• Trouble breathing
  • Persistent pain or pressure in the chest
  • New confusion
  • Inability to wake or stay awake
  • Bluish lips or face (cyanosis)

What are the complications associated with COVID-19 (SARS-CoV-2) infections?

Complications associated with this viral infection include

  • difficulty breathing (may require a breathing machine),
  • high fever,
  • pneumonia,
  • severe cough,
  • organ failure (for example, kidney failure), and
  • death.

How can people prevent a COVID-19 (SARS-CoV-2) infection?

The following are the directions given by the CDC for coronavirus prevention:

  1. Wash your hands often with soap and water for at least 20 seconds. If soap and water are not available, use an alcohol-based hand sanitizer.
  2. Avoid touching your eyes, nose, and mouth with unwashed hands.
  3. Avoid close contact with people who are sick.
  4. Stay home when you are sick.
  5. Cover your cough or sneeze with a tissue, and then throw the tissue in the trash.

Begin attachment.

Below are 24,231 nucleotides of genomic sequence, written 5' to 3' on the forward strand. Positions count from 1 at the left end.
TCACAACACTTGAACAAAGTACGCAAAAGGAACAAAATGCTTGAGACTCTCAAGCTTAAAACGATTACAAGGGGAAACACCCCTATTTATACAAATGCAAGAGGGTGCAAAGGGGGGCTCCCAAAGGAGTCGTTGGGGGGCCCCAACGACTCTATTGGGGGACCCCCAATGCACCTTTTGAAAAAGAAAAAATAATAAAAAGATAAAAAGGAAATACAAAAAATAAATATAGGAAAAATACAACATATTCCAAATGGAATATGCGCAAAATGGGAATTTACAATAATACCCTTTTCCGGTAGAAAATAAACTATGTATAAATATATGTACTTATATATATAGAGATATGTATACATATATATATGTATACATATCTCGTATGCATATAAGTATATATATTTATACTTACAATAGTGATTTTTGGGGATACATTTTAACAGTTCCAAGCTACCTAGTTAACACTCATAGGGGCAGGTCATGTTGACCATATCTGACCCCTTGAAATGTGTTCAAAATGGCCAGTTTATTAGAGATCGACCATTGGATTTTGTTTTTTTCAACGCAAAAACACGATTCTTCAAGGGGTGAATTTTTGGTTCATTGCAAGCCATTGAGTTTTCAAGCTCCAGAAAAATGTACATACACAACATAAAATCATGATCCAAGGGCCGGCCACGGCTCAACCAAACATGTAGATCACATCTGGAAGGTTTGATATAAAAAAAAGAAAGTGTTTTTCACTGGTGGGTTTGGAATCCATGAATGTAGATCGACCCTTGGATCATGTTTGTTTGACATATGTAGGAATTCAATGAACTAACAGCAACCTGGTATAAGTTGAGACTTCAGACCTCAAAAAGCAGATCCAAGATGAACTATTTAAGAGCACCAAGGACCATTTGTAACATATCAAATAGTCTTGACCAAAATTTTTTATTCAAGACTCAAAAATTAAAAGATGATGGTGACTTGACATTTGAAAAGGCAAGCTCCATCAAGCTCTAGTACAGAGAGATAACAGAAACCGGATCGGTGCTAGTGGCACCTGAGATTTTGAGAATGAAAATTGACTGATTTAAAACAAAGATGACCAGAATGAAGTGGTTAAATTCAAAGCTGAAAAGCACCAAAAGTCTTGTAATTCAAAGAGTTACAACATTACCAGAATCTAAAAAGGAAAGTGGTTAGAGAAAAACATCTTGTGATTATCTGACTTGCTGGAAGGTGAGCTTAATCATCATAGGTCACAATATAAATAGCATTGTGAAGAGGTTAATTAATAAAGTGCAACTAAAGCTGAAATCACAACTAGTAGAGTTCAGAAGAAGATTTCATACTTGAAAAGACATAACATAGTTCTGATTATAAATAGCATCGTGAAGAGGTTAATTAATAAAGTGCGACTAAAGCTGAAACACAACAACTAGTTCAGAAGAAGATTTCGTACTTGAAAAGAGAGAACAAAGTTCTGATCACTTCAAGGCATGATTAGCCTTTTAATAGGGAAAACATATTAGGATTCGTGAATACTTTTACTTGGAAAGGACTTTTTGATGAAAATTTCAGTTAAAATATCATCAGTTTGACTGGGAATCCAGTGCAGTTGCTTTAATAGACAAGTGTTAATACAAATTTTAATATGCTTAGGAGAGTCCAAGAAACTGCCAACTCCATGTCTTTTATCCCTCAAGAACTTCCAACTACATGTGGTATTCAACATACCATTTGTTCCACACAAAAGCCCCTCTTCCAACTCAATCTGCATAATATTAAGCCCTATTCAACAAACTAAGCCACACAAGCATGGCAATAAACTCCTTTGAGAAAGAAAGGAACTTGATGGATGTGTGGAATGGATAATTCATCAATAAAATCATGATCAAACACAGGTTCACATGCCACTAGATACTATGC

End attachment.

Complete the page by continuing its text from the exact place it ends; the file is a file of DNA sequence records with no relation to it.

6. Clean and disinfect frequently touched objects and surfaces.
  7. Follow social distancing protocols.

In addition, because of the need of hospitalization for many infected people, many governments have taken steps to limit the chances to spread infections by isolation techniques such as closing down public events and even preventing public transportation, and closing schools and work places. The U.S. and other countries have chartered planes to remove their citizens from outbreak areas in the world. In the U.S., airports are screening people arriving from high-risk areas. Many states issued orders for social distancing (keep 6 feet away from other people), meaning that all people should remain in their homes (except for essential workers) except for emergencies and getting food supplies until the infection level reaches a low percentage.